Bipowered

What Does the Bible Say About Laodicea?

Laodicea was a city located in what is now modern-day Turkey. Laodicea was located in Asia Minor in the region of the Roman Empire called Phrygia according to Acts 18:23.

The church of Laodicea is mentioned several times in the Bible: Colossians 2:1; Colossians 4:13-16; Revelation 1:11 and Revelation 3:14.

Laodicea’s spiritual problems

Jesus directed John to write a letter about current conditions in Laodicea, and his report was not very favorable. The Laodicea church, the letter said, had some serious spiritual problems. (See Revelation 3:14-21).

In fact, nothing in this letter praised the church of Laodicea! The same message to that church is relevant even today, especially to people who have had great spiritual light and many opportunities, and yet have not appreciated them. The letter to Laodicea stated the following points.

  • Laodicea was neither hot nor cold — “you are lukewarm” (Revelation 3:16).
  • Laodicea had a high opinion of itself — “I have become wealthy and have need of nothing” (Revelation 3:17).
  • Laodicea did not recognize its real condition — “you are wretched, miserable, poor, blind, and naked” (Revelation 3:17).

Being lukewarm

Few people like anything lukewarm. If it’s a hot day and you open the fridge to get something to drink, you expect it to be cold! If it’s cold out and you decide on a cup of chocolate, you expect it to be hot! If it’s lukewarm the impulse is to spit it out or throw it away.

The same attitudes can appear in our personal spiritual lives:

  • “Neither hot nor cold” refers to a “take it or leave it” attitude. The Lord doesn’t accept that kind of attitude. He says He will “vomit you out of My mouth.”
  • “Wealthy and have need of nothing” is another way of saying “I’m on my own and don’t need anybody telling me what to do!” As one Bible version says: “oblivious that in fact you’re a pitiful, blind beggar, threadbare and homeless.” (The Message).

3 Remedies for Laodicea

The beauty of the letter John transmitted to the Laodicean church is that it includes a list of remedies to help the members get back on track. These same remedies will work for us if we follow the Lord’s counsel. (Revelation 3:18).

The letter includes three specific remedies. The illustrations describing these remedies reflect the professions and businesses in the city, making them relevant and familiar to the church members of the time. Here’s what they look like unwrapped for us:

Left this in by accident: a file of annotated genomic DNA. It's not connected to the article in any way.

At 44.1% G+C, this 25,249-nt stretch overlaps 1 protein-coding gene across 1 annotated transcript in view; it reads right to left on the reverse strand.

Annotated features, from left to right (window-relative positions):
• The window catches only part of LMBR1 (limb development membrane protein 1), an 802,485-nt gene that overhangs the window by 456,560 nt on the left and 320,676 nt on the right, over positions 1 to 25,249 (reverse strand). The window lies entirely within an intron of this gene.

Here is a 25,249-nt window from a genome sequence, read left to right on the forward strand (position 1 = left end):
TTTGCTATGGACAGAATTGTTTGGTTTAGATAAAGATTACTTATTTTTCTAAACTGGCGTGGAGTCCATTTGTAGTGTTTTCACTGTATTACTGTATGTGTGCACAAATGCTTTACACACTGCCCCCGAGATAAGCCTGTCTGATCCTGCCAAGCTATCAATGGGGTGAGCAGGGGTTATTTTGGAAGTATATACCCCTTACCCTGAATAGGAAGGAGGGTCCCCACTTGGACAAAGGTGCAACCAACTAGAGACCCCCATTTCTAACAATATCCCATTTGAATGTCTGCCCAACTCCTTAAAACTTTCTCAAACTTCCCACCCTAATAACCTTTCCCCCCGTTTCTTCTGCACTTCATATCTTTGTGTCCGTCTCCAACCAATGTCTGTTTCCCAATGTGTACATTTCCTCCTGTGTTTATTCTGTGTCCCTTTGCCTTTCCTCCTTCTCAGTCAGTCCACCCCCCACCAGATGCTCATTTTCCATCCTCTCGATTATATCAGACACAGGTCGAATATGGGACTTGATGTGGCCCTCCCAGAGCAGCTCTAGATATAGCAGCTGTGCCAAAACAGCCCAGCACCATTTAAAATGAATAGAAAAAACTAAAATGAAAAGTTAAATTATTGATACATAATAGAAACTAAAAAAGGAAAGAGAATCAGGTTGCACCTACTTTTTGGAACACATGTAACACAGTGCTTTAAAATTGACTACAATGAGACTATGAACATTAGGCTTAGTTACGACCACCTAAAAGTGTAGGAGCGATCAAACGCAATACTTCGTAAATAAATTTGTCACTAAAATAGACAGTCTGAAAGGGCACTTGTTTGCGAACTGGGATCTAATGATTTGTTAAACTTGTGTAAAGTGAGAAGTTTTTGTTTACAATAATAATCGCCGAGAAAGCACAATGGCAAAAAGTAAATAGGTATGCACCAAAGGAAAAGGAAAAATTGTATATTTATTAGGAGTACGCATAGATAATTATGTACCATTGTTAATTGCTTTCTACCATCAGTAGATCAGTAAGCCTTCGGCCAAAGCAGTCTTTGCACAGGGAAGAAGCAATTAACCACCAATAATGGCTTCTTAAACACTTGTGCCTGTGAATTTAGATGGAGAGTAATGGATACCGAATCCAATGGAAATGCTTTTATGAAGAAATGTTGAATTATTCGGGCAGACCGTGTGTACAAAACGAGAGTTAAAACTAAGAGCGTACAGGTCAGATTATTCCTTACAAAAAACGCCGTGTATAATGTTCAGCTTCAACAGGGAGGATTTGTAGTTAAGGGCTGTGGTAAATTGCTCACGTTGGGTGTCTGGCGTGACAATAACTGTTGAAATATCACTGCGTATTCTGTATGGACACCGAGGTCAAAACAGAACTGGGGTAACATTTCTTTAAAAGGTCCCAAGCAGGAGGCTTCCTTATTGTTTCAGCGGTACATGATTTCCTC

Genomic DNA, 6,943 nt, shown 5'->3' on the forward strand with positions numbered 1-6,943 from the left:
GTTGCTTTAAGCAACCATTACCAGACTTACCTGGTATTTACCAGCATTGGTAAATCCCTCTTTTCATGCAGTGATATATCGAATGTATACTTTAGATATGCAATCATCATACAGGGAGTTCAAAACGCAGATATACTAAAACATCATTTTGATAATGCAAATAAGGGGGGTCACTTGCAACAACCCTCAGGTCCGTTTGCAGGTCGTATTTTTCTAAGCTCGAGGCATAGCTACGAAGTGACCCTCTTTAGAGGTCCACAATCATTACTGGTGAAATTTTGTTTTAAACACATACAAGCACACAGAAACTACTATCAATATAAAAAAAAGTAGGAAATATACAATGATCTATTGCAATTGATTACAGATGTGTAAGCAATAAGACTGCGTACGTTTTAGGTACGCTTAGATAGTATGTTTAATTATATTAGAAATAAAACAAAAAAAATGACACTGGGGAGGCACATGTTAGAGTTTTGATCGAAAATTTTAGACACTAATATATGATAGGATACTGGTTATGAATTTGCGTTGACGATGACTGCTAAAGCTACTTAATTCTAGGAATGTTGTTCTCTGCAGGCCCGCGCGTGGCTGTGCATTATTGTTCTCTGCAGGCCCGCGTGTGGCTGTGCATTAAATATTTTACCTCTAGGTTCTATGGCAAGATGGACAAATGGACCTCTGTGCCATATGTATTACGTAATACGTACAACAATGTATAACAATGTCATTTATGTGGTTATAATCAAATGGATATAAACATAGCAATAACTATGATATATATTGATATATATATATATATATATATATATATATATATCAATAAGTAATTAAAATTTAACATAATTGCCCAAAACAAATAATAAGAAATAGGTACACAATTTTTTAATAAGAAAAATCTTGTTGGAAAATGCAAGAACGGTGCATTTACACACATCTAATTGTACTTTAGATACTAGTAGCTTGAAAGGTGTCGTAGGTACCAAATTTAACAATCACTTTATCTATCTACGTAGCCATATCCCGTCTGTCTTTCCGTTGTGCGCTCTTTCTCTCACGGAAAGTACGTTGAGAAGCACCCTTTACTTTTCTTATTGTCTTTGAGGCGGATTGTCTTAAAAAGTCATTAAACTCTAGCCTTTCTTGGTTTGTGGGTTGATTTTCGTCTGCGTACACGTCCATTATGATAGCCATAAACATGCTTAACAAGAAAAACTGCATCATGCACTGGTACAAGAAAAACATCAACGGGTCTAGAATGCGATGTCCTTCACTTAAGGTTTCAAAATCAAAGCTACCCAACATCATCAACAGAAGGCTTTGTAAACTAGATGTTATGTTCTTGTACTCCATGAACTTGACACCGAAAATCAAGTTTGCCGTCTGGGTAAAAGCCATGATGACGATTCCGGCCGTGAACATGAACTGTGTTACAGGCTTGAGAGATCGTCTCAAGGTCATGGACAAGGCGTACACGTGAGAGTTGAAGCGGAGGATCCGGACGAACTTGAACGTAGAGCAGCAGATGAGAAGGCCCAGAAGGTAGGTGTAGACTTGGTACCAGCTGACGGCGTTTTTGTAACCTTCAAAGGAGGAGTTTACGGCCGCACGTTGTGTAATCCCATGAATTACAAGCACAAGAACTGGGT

1. Refined gold. “Buy from Me gold refined in the fire.” The point is to obtain something genuine, not fake. John's fellow apostle Peter wrote: “That the genuineness of your faith, being much more precious than gold that perishes, though it is tested by fire, may be found to praise, honor, and glory at the revelation of Jesus Christ.” (1 Peter 1:7). So faith and love are the true “riches” a Christian should demonstrate in their lives. It all comes together in a Christian character made of “pure gold”.
  2. White garments. “Buy from Me white garments, that you may be clothed.” Black wool was a major Laodicean export. Using a spiritual comparison, John’s message says that Jesus turns black cloth into white outfits, representing the righteousness of Christ. Only Jesus offers us the plan of salvation.
  3. Eye salve. “Anoint your eyes with eye salve, that you may see.” The city of Laodicea was noted for a medical school that specialized in ear ointment and eye salve. For the church, spiritual “eye salve”, understanding and applying Bible truth, clears up self-deception and restores spiritual vision.

Can an entire church be like Laodicea?

John’s letter to Laodicea found in Revelation is also a prophetic statement about the spiritual conditions in some later churches that unfortunately follow the Laodicean example. The Christian church has undergone a lot of changes since the time of Jesus.

The closer we get to the second coming of Jesus (John 14:1-3) the same spiritual illnesses that afflicted the Laodicean church can afflict today’s churches. Application of the remedies mentioned in Revelation 3:14-21, can also cure spiritual illnesses of an entire congregation.

Where was Laodicea?

Laodicea was a city located in what is today the nation of Turkey, then called Asia Minor, in a section of the Roman Empire called “Phrygia” (Acts 18:23). It was named Laodicea by the Greek ruler Antiochus II Theos around 260 BC in honor of his wife Laodice.

Laodicea was located near the modern city of Denizli, Turkey, on a major road the Romans used as a business and mail delivery route.

The city became what we would call a “banking center.” It was a major export market for black wool, a product much in demand. It was also the site of a well-known medical school. It had a large Jewish population, some of whom became Christians.

What does Laodicea have to do with me?

No one has to remain in this “Laodicean” spiritual condition. Jesus says to Laodicea: “Behold, I stand at the door and knock.” All you have to do is open the door! Jesus walks into your life, covers you in His righteousness, and applies spiritual eye salve.

Opening that door allows Jesus into your heart — and adds a great reward: “I will grant to sit with Me on My throne.” (Revelation 3: 21).